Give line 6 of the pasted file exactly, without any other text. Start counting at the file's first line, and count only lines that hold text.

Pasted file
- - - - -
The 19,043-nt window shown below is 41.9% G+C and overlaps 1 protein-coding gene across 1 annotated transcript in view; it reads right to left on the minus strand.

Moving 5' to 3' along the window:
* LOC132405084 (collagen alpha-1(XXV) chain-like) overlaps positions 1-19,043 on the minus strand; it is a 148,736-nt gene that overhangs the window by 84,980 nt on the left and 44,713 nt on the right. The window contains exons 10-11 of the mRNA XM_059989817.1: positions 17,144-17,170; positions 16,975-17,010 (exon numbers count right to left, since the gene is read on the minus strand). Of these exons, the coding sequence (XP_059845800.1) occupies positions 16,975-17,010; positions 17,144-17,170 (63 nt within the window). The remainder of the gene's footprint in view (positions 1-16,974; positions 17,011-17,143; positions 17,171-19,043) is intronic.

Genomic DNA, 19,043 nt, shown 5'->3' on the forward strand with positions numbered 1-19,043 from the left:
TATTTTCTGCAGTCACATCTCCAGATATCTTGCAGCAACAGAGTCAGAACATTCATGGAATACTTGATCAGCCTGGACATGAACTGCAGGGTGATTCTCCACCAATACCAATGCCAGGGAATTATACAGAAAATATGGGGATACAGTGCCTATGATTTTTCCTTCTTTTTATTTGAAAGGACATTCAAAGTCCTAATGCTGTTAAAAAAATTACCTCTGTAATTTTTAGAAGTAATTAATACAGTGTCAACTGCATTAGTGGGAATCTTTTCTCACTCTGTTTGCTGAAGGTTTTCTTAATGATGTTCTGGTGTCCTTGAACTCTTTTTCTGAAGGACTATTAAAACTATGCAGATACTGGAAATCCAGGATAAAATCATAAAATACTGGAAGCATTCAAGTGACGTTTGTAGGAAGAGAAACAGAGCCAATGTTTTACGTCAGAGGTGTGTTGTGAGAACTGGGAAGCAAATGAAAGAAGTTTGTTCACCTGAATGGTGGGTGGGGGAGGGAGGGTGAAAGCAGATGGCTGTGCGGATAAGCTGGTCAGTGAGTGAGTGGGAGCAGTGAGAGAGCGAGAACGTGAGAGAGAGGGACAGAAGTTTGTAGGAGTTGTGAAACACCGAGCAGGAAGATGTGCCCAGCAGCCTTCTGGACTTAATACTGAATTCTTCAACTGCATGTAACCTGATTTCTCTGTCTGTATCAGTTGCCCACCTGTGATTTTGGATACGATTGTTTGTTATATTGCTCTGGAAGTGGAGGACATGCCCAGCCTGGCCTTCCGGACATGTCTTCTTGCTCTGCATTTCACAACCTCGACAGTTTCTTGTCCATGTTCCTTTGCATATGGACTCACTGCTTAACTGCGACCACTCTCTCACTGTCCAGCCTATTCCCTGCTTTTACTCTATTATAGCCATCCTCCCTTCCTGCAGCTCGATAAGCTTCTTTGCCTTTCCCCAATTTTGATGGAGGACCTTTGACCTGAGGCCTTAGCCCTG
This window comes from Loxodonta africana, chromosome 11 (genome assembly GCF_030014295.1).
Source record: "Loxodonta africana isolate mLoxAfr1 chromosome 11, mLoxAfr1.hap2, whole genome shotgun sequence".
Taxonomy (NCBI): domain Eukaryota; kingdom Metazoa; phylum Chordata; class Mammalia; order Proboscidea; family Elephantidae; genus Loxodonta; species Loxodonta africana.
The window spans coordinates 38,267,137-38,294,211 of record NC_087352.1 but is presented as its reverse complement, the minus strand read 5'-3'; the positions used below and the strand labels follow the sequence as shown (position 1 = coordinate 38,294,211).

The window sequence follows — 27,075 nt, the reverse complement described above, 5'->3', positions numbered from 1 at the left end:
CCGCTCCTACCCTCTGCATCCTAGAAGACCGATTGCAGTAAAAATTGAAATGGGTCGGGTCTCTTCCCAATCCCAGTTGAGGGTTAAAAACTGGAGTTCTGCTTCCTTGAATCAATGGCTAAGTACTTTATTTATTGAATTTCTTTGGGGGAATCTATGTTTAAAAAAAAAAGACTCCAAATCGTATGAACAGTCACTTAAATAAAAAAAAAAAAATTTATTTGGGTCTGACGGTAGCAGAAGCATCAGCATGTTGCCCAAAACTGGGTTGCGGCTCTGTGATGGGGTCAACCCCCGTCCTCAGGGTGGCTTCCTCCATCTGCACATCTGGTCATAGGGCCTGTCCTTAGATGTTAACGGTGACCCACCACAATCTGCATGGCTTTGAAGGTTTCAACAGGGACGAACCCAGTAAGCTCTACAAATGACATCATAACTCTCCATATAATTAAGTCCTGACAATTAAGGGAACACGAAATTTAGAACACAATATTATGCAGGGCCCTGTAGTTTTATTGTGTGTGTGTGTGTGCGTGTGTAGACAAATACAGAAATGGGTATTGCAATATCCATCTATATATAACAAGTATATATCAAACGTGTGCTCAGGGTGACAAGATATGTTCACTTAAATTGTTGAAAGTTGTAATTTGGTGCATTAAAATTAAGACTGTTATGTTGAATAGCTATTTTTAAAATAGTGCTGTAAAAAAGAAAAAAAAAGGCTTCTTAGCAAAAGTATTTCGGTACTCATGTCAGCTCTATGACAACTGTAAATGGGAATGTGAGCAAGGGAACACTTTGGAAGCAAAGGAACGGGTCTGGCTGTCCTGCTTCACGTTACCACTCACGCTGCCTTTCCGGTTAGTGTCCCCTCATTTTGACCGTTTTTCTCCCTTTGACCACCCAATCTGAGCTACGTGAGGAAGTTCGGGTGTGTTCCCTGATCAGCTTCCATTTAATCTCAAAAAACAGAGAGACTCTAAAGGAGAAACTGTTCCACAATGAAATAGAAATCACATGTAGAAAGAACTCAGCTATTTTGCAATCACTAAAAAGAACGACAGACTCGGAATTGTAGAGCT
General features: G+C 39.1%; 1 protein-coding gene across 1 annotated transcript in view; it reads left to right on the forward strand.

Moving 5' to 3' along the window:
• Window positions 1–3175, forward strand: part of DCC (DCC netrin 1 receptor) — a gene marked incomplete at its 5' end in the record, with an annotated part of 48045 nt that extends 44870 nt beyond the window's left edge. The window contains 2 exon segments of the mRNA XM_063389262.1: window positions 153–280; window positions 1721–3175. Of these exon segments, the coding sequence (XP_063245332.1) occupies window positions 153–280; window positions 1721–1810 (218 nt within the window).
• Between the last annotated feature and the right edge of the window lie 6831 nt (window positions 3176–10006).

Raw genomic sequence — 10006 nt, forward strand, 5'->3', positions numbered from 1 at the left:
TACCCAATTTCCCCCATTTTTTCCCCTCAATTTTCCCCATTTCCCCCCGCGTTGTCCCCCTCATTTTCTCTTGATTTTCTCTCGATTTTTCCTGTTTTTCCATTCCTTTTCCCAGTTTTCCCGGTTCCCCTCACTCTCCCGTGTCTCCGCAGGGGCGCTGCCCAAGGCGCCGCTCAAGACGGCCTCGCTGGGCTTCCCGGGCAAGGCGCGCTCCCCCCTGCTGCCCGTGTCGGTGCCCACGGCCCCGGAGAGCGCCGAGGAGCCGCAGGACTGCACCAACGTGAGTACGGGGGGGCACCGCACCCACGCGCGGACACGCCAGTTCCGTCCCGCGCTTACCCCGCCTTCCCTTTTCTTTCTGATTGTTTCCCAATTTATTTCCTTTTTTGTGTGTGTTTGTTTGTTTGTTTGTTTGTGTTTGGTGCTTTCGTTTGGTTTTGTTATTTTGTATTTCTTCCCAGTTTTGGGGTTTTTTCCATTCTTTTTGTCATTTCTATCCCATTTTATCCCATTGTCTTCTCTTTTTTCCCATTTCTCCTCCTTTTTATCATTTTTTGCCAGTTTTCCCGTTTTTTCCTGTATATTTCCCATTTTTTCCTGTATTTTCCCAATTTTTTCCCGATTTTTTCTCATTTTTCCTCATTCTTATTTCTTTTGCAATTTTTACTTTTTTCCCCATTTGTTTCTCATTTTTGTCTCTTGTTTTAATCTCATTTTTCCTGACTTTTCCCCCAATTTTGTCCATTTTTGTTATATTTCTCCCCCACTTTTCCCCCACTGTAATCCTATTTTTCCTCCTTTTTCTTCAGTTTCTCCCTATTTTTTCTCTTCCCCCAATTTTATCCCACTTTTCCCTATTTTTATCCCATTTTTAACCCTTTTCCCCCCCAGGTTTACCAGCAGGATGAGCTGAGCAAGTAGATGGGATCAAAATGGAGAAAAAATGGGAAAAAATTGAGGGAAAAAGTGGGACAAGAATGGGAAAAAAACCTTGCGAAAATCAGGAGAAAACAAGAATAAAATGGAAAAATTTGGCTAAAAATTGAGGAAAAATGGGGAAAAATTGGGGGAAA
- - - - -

This window comes from Loxodonta africana, chromosome 11 (genome assembly GCF_030014295.1).